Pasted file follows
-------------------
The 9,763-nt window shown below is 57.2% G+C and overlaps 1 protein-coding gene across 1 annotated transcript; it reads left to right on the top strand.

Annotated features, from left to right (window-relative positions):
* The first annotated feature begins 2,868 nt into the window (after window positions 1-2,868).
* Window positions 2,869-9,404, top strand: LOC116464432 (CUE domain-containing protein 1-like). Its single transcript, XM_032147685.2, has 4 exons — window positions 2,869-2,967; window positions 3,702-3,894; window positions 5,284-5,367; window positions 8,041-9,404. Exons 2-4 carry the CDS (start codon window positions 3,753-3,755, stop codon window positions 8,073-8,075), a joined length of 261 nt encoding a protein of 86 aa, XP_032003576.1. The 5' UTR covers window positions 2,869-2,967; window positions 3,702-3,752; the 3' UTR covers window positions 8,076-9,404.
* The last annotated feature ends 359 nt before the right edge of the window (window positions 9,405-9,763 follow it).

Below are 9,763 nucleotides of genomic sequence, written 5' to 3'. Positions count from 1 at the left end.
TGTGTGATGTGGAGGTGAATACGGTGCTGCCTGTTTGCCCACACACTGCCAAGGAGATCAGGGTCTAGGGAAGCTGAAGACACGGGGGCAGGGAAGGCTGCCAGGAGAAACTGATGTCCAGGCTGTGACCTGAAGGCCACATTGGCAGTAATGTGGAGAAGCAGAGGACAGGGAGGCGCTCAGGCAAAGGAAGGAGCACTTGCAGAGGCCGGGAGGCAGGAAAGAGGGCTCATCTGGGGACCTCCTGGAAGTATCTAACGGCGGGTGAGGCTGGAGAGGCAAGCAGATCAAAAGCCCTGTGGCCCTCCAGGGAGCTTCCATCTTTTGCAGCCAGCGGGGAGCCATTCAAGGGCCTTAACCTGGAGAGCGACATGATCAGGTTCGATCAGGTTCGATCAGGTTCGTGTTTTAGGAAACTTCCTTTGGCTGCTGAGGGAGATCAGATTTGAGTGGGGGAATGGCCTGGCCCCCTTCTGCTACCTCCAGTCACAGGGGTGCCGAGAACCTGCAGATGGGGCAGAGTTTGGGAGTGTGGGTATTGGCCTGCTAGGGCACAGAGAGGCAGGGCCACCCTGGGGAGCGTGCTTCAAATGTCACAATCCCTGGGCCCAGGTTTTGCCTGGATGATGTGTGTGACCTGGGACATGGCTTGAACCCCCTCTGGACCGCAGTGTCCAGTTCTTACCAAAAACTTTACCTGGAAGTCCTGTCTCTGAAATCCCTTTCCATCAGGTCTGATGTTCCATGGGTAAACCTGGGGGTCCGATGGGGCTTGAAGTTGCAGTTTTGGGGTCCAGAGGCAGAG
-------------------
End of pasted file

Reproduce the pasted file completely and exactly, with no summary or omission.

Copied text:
The 9,763-nt window shown below is 57.2% G+C and overlaps 1 protein-coding gene across 1 annotated transcript; it reads left to right on the top strand.

Annotated features, from left to right (window-relative positions):
* The first annotated feature begins 2,868 nt into the window (after window positions 1-2,868).
* Window positions 2,869-9,404, top strand: LOC116464432 (CUE domain-containing protein 1-like). Its single transcript, XM_032147685.2, has 4 exons — window positions 2,869-2,967; window positions 3,702-3,894; window positions 5,284-5,367; window positions 8,041-9,404. Exons 2-4 carry the CDS (start codon window positions 3,753-3,755, stop codon window positions 8,073-8,075), a joined length of 261 nt encoding a protein of 86 aa, XP_032003576.1. The 5' UTR covers window positions 2,869-2,967; window positions 3,702-3,752; the 3' UTR covers window positions 8,076-9,404.
* The last annotated feature ends 359 nt before the right edge of the window (window positions 9,405-9,763 follow it).

Below are 9,763 nucleotides of genomic sequence, written 5' to 3'. Positions count from 1 at the left end.
TGTGTGATGTGGAGGTGAATACGGTGCTGCCTGTTTGCCCACACACTGCCAAGGAGATCAGGGTCTAGGGAAGCTGAAGACACGGGGGCAGGGAAGGCTGCCAGGAGAAACTGATGTCCAGGCTGTGACCTGAAGGCCACATTGGCAGTAATGTGGAGAAGCAGAGGACAGGGAGGCGCTCAGGCAAAGGAAGGAGCACTTGCAGAGGCCGGGAGGCAGGAAAGAGGGCTCATCTGGGGACCTCCTGGAAGTATCTAACGGCGGGTGAGGCTGGAGAGGCAAGCAGATCAAAAGCCCTGTGGCCCTCCAGGGAGCTTCCATCTTTTGCAGCCAGCGGGGAGCCATTCAAGGGCCTTAACCTGGAGAGCGACATGATCAGGTTCGATCAGGTTCGATCAGGTTCGTGTTTTAGGAAACTTCCTTTGGCTGCTGAGGGAGATCAGATTTGAGTGGGGGAATGGCCTGGCCCCCTTCTGCTACCTCCAGTCACAGGGGTGCCGAGAACCTGCAGATGGGGCAGAGTTTGGGAGTGTGGGTATTGGCCTGCTAGGGCACAGAGAGGCAGGGCCACCCTGGGGAGCGTGCTTCAAATGTCACAATCCCTGGGCCCAGGTTTTGCCTGGATGATGTGTGTGACCTGGGACATGGCTTGAACCCCCTCTGGACCGCAGTGTCCAGTTCTTACCAAAAACTTTACCTGGAAGTCCTGTCTCTGAAATCCCTTTCCATCAGGTCTGATGTTCCATGGGTAAACCTGGGGGTCCGATGGGGCTTGAAGTTGCAGTTTTGGGGTCCAGAGGCAGAG